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Family of National Guard recruit questions training on hot day that led to coma

Colby Maury-Rice was exercising at Camp Shelby, near Hattiesburg, Mississippi, on Aug. 12, when he had heatstroke, his heart stopped and slipped into a coma, his stepfather said.

The stepfather of a recruit training with the Mississippi National Guard is asking why military personnel forced his stepson to exercise in blistering temperatures last month, leading to heatstroke and a coma.

Colby Maury-Rice, 18, was training at Camp Shelby near Hattiesburg, Mississippi, on Aug. 12, during a heat wave, when he got sick from heatstroke and his heart stopped, Eddie Dockery said Friday in a phone interview.

Dockery, 70, an Army veteran who served in Vietnam, said Mississippi National Guard personnel should have never allowed recruits to exercise in scorching August temperatures, and should have been prepared if recruits got sick.

Colby Maury-Rice.
Colby Maury-Rice.Courtesy Maury-Rice Family

After Maury-Rice fell ill, there were no emergency medical professionals available and no ambulances, Dockery said. His stepson was rushed to the hospital in a passenger van, he said, after his heart stopped for several minutes.

“Colby was physically dead for at least 7 minutes,” Dockery said. “What made me incredibly angry is they had no facilities if anything went wrong. No ambulance. No defibrillator. They had no medical professionals there just in case one of the recruits got sick. And they had no transportation at all to the hospital.”

A spokesperson with the Mississippi National Guard on Friday declined to answer questions about whether recruits should have been training on a hot August day, or about Dockery’s accusations regarding the lack of medical professionals and equipment available if recruits got sick from the weather.

“First and foremost, the Mississippi National Guard extends our heartfelt thoughts and prayers to Private Colby Maury-Rice and his family for health and healing during this time,” the spokesperson said in a statement. “At the present time, further comments cannot be made regarding this incident due to an ongoing investigation.”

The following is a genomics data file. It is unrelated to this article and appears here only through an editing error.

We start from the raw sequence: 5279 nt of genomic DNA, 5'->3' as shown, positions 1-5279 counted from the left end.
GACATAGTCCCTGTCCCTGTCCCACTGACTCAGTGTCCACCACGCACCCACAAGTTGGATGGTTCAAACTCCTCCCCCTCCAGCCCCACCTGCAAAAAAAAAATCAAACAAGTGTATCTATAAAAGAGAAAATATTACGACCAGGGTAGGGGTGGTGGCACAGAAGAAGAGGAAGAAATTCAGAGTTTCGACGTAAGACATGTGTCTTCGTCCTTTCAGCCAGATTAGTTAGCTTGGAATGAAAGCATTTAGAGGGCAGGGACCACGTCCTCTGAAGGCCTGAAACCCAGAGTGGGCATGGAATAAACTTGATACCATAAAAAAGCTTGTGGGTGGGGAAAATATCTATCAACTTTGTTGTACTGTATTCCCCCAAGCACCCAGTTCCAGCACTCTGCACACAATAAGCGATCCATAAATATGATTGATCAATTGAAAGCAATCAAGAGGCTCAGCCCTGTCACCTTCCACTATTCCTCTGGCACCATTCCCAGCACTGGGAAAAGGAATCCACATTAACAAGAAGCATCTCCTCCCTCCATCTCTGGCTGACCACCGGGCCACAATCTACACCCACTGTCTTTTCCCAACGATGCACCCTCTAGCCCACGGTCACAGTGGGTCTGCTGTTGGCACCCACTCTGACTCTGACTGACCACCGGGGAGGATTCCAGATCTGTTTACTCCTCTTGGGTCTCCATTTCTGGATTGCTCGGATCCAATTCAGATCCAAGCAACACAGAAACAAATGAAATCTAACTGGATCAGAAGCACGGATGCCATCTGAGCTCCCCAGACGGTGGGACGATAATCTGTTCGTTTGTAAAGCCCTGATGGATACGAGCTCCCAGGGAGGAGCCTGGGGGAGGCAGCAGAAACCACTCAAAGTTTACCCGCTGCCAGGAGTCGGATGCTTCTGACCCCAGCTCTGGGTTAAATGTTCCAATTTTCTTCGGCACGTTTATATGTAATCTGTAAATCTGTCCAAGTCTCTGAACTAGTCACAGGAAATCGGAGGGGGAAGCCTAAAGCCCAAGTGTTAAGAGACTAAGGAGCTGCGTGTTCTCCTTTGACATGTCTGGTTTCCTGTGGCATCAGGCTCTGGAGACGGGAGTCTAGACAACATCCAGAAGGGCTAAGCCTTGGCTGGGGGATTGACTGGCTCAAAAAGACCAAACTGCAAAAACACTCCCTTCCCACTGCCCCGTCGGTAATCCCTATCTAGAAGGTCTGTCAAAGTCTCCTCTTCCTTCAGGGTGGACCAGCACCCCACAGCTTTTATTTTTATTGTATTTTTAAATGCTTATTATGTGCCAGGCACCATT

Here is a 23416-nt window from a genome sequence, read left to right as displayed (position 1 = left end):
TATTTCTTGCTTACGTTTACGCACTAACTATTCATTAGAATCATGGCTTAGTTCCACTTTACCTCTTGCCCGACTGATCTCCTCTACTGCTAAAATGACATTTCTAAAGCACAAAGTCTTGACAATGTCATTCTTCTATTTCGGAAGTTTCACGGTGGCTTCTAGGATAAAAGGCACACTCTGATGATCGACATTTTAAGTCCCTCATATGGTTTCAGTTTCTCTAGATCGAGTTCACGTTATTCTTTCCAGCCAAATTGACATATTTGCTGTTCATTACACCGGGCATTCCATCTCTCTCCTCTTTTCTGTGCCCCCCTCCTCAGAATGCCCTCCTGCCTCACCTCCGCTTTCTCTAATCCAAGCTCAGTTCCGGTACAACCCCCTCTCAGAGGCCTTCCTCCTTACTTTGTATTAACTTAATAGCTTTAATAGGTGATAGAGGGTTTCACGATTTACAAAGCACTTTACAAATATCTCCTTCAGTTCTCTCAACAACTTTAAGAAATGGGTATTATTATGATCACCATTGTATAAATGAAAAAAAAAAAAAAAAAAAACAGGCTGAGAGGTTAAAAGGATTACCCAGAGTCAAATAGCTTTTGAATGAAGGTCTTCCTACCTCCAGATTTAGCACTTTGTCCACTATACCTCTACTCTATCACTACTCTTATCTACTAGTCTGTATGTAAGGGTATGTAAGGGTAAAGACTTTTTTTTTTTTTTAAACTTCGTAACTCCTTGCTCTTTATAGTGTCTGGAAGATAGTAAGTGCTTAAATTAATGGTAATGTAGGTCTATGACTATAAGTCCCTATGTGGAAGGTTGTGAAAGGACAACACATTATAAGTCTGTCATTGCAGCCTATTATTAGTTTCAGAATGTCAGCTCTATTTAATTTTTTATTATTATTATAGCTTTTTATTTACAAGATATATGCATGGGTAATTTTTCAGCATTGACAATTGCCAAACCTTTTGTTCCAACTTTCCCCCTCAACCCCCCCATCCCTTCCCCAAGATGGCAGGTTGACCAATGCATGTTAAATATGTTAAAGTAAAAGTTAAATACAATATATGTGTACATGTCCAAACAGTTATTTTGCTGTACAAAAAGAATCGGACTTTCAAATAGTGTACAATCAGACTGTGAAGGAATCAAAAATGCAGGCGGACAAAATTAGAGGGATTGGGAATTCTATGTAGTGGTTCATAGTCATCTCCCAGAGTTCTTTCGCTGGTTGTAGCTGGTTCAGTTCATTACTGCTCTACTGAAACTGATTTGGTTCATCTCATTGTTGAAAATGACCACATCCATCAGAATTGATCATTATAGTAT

The spokesperson did confirm the Mississippi National Guard provided a statement to ABC affiliate WDAM in Laurel, Mississippi.

In that statement, the Mississippi National Guard said a recruit who was training "experienced symptoms of a heat injury" and was helped to a shaded area and "ensured he was drinking enough water."

The statement continued: “Post Security was immediately contacted requesting Ambulatory Assistance. After two minutes waiting on the ambulance, the Soldier’s condition seemed to worsen. Recruiting and Retention Battalion onsite cadre took immediate action loading the Soldier in a government van and escorted him to Forrest General Hospital for advanced medical assistance. The Soldier is currently receiving care at Forrest General Hospital.”

The National Guard spokesperson told NBC News that, following the Aug. 12 incident, the Mississippi National Guard issued a stand-down order to cease all outdoor organizational and individual physical fitness training between 7 a.m. and 8 p.m.

Dockery said he believed recruits were running and carrying an extra 40 pounds of weight around 11 a.m. the day his stepson fell ill.

It was about 84 degrees at that time in Hattiesburg, according to the National Weather Service. That day also marked the fourth consecutive day the high in Hattiesburg reached at least 100, the weather service said.

After his time at Camp Shelby, Maury-Rice planned to go to basic training later that month and then was going to attend combat medic school at Fort Sam Houston, Dockery said.

“I am very proud of him,” Dockery said.

According to the family’s GoFundMe, Maury-Rice began breathing on his own earlier this week. However, his brain has been damaged, and he has a long recovery ahead if he wakes up from the coma, Dockery said.

“I don’t believe the National Guard intended to do this. I don’t think it was anything malicious. I think it was just stupidity,” he said. “They could have just said, ‘Let’s not do this. It’s too hot.’”

Dockery added: “My son is still fighting for his life. He just started breathing on his own. … He can’t go to the bathroom. He can’t eat. Because of them making a stupid mistake, my son is lying flat on his back. I don’t want any family going through what my family has gone through.”